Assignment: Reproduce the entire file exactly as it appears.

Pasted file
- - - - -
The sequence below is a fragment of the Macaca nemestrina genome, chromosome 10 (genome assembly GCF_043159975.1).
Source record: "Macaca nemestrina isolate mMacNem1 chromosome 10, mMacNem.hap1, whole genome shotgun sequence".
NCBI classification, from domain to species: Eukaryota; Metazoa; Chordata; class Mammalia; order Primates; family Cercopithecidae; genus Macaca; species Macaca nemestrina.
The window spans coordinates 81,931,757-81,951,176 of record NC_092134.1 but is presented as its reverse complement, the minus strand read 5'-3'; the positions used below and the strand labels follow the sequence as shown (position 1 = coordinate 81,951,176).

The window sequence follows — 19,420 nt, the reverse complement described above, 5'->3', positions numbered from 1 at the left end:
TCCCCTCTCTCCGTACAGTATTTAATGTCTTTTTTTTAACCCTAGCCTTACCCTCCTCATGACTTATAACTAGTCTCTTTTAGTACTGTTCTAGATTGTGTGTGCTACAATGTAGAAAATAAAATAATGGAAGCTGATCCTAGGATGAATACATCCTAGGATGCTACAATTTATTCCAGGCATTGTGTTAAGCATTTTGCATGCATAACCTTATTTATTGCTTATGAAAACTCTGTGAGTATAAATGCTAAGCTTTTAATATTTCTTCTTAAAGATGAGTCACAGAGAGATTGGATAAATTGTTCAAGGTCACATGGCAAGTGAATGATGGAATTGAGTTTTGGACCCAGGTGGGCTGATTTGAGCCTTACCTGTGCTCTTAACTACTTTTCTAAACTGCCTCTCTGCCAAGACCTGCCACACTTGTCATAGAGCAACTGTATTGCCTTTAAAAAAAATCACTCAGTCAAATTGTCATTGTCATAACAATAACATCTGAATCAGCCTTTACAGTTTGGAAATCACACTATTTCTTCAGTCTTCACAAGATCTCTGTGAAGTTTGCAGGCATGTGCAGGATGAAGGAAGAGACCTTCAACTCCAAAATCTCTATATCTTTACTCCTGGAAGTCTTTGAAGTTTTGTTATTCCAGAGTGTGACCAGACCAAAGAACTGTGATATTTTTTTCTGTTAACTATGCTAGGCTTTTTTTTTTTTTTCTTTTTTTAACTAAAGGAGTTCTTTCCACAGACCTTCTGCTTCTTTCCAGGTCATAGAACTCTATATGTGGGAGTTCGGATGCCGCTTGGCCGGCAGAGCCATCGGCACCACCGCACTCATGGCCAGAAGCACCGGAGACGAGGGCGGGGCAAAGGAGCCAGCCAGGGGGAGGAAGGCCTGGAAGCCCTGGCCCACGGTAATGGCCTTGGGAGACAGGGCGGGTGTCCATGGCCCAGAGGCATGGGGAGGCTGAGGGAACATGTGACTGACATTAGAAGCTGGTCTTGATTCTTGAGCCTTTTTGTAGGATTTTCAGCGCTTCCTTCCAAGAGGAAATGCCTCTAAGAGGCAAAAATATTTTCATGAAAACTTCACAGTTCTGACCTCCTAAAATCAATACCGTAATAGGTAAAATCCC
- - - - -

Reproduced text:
The sequence below is a fragment of the Macaca nemestrina genome, chromosome 10 (genome assembly GCF_043159975.1).
Source record: "Macaca nemestrina isolate mMacNem1 chromosome 10, mMacNem.hap1, whole genome shotgun sequence".
NCBI classification, from domain to species: Eukaryota; Metazoa; Chordata; class Mammalia; order Primates; family Cercopithecidae; genus Macaca; species Macaca nemestrina.
The window spans coordinates 81,931,757-81,951,176 of record NC_092134.1 but is presented as its reverse complement, the minus strand read 5'-3'; the positions used below and the strand labels follow the sequence as shown (position 1 = coordinate 81,951,176).

The window sequence follows — 19,420 nt, the reverse complement described above, 5'->3', positions numbered from 1 at the left end:
TCCCCTCTCTCCGTACAGTATTTAATGTCTTTTTTTTAACCCTAGCCTTACCCTCCTCATGACTTATAACTAGTCTCTTTTAGTACTGTTCTAGATTGTGTGTGCTACAATGTAGAAAATAAAATAATGGAAGCTGATCCTAGGATGAATACATCCTAGGATGCTACAATTTATTCCAGGCATTGTGTTAAGCATTTTGCATGCATAACCTTATTTATTGCTTATGAAAACTCTGTGAGTATAAATGCTAAGCTTTTAATATTTCTTCTTAAAGATGAGTCACAGAGAGATTGGATAAATTGTTCAAGGTCACATGGCAAGTGAATGATGGAATTGAGTTTTGGACCCAGGTGGGCTGATTTGAGCCTTACCTGTGCTCTTAACTACTTTTCTAAACTGCCTCTCTGCCAAGACCTGCCACACTTGTCATAGAGCAACTGTATTGCCTTTAAAAAAAATCACTCAGTCAAATTGTCATTGTCATAACAATAACATCTGAATCAGCCTTTACAGTTTGGAAATCACACTATTTCTTCAGTCTTCACAAGATCTCTGTGAAGTTTGCAGGCATGTGCAGGATGAAGGAAGAGACCTTCAACTCCAAAATCTCTATATCTTTACTCCTGGAAGTCTTTGAAGTTTTGTTATTCCAGAGTGTGACCAGACCAAAGAACTGTGATATTTTTTTCTGTTAACTATGCTAGGCTTTTTTTTTTTTTTCTTTTTTTAACTAAAGGAGTTCTTTCCACAGACCTTCTGCTTCTTTCCAGGTCATAGAACTCTATATGTGGGAGTTCGGATGCCGCTTGGCCGGCAGAGCCATCGGCACCACCGCACTCATGGCCAGAAGCACCGGAGACGAGGGCGGGGCAAAGGAGCCAGCCAGGGGGAGGAAGGCCTGGAAGCCCTGGCCCACGGTAATGGCCTTGGGAGACAGGGCGGGTGTCCATGGCCCAGAGGCATGGGGAGGCTGAGGGAACATGTGACTGACATTAGAAGCTGGTCTTGATTCTTGAGCCTTTTTGTAGGATTTTCAGCGCTTCCTTCCAAGAGGAAATGCCTCTAAGAGGCAAAAATATTTTCATGAAAACTTCACAGTTCTGACCTCCTAAAATCAATACCGTAATAGGTAAAATCCC